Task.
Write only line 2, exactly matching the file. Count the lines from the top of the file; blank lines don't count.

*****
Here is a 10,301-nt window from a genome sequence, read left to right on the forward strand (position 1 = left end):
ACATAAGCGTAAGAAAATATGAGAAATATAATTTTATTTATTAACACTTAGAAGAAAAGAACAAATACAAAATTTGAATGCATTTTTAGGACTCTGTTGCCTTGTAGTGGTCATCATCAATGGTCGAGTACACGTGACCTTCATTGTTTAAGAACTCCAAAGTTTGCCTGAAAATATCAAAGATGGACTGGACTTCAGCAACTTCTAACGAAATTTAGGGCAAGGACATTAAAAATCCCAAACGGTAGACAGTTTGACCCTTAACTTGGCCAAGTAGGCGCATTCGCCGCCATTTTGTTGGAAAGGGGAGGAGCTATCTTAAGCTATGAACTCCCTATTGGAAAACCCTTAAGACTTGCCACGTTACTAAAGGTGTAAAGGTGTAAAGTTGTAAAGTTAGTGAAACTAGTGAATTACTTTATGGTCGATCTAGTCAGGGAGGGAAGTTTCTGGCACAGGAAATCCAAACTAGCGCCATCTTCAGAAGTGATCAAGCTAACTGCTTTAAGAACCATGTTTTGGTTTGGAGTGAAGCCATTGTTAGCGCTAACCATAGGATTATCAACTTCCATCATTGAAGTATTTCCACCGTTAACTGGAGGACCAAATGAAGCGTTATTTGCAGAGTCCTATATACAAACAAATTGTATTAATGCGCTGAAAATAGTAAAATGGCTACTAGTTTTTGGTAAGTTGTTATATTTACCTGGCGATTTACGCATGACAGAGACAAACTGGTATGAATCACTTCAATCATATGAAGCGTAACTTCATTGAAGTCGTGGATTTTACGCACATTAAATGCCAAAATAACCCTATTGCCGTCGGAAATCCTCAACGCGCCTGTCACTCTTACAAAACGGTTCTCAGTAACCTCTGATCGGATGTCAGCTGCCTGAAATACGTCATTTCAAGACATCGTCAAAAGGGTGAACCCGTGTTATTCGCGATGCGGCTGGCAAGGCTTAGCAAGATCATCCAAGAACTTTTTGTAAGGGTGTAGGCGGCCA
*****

ACATAAGCGTAAGAAAATATGAGAAATATAATTTTATTTATTAACACTTAGAAGAAAAGAACAAATACAAAATTTGAATGCATTTTTAGGACTCTGTTGCCTTGTAGTGGTCATCATCAATGGTCGAGTACACGTGACCTTCATTGTTTAAGAACTCCAAAGTTTGCCTGAAAATATCAAAGATGGACTGGACTTCAGCAACTTCTAACGAAATTTAGGGCAAGGACATTAAAAATCCCAAACGGTAGACAGTTTGACCCTTAACTTGGCCAAGTAGGCGCATTCGCCGCCATTTTGTTGGAAAGGGGAGGAGCTATCTTAAGCTATGAACTCCCTATTGGAAAACCCTTAAGACTTGCCACGTTACTAAAGGTGTAAAGGTGTAAAGTTGTAAAGTTAGTGAAACTAGTGAATTACTTTATGGTCGATCTAGTCAGGGAGGGAAGTTTCTGGCACAGGAAATCCAAACTAGCGCCATCTTCAGAAGTGATCAAGCTAACTGCTTTAAGAACCATGTTTTGGTTTGGAGTGAAGCCATTGTTAGCGCTAACCATAGGATTATCAACTTCCATCATTGAAGTATTTCCACCGTTAACTGGAGGACCAAATGAAGCGTTATTTGCAGAGTCCTATATACAAACAAATTGTATTAATGCGCTGAAAATAGTAAAATGGCTACTAGTTTTTGGTAAGTTGTTATATTTACCTGGCGATTTACGCATGACAGAGACAAACTGGTATGAATCACTTCAATCATATGAAGCGTAACTTCATTGAAGTCGTGGATTTTACGCACATTAAATGCCAAAATAACCCTATTGCCGTCGGAAATCCTCAACGCGCCTGTCACTCTTACAAAACGGTTCTCAGTAACCTCTGATCGGATGTCAGCTGCCTGAAATACGTCATTTCAAGACATCGTCAAAAGGGTGAACCCGTGTTATTCGCGATGCGGCTGGCAAGGCTTAGCAAGATCATCCAAGAACTTTTTGTAAGGGTGTAGGCGGCCA